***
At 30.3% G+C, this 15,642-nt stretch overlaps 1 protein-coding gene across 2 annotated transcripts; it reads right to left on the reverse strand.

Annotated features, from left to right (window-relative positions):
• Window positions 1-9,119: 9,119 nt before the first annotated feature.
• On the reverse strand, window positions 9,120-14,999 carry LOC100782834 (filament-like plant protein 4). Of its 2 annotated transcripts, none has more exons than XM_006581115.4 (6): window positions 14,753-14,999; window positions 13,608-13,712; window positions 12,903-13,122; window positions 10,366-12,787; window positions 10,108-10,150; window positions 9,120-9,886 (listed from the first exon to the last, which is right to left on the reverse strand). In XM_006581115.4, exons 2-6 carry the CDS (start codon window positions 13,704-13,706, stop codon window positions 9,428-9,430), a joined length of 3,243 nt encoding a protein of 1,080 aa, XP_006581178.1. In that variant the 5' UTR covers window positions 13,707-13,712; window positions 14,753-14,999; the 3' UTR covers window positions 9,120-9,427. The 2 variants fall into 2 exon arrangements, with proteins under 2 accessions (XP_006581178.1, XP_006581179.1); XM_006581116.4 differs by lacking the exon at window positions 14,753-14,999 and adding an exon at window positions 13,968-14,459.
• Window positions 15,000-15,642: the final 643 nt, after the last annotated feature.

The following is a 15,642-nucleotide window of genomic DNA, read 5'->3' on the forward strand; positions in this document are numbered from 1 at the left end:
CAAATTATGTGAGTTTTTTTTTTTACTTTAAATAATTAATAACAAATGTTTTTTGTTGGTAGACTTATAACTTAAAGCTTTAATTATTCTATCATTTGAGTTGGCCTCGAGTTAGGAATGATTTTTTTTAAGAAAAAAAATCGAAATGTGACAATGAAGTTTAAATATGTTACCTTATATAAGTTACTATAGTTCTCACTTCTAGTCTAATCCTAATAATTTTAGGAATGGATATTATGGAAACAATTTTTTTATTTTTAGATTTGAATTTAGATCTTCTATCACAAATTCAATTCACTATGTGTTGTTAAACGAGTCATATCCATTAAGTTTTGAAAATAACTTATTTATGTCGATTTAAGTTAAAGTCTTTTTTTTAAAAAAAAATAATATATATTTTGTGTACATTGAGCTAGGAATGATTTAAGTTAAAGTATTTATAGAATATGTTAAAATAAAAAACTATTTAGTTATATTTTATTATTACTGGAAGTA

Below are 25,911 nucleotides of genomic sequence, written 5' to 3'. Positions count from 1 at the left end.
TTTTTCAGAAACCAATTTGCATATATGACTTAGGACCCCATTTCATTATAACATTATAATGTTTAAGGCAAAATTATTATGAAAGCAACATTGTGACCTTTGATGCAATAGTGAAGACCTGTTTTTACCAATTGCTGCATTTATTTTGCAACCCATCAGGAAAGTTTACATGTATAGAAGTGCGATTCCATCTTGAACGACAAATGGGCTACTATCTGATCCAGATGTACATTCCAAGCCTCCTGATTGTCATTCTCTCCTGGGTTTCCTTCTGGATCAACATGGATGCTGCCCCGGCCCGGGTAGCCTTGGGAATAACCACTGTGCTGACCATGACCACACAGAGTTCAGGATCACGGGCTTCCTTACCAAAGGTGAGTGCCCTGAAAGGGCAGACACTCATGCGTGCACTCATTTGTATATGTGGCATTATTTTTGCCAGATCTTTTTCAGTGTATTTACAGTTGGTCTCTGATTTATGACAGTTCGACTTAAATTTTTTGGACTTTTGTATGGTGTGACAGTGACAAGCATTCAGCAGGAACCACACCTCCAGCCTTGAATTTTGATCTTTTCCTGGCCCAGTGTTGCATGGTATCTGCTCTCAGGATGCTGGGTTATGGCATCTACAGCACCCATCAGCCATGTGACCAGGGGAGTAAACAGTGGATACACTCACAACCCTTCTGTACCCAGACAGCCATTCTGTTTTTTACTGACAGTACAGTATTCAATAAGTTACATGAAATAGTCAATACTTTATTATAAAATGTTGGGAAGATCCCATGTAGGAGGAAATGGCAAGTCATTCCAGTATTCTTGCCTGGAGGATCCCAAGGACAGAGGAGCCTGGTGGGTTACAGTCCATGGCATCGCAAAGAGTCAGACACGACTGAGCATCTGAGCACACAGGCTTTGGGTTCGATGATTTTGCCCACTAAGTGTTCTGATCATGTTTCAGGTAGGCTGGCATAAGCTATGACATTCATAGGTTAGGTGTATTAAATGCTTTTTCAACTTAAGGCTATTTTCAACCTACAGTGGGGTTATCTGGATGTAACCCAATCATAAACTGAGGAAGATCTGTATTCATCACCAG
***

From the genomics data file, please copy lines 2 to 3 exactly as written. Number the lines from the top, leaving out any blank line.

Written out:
Annotated features, from left to right (window-relative positions):
• Window positions 1-9,119: 9,119 nt before the first annotated feature.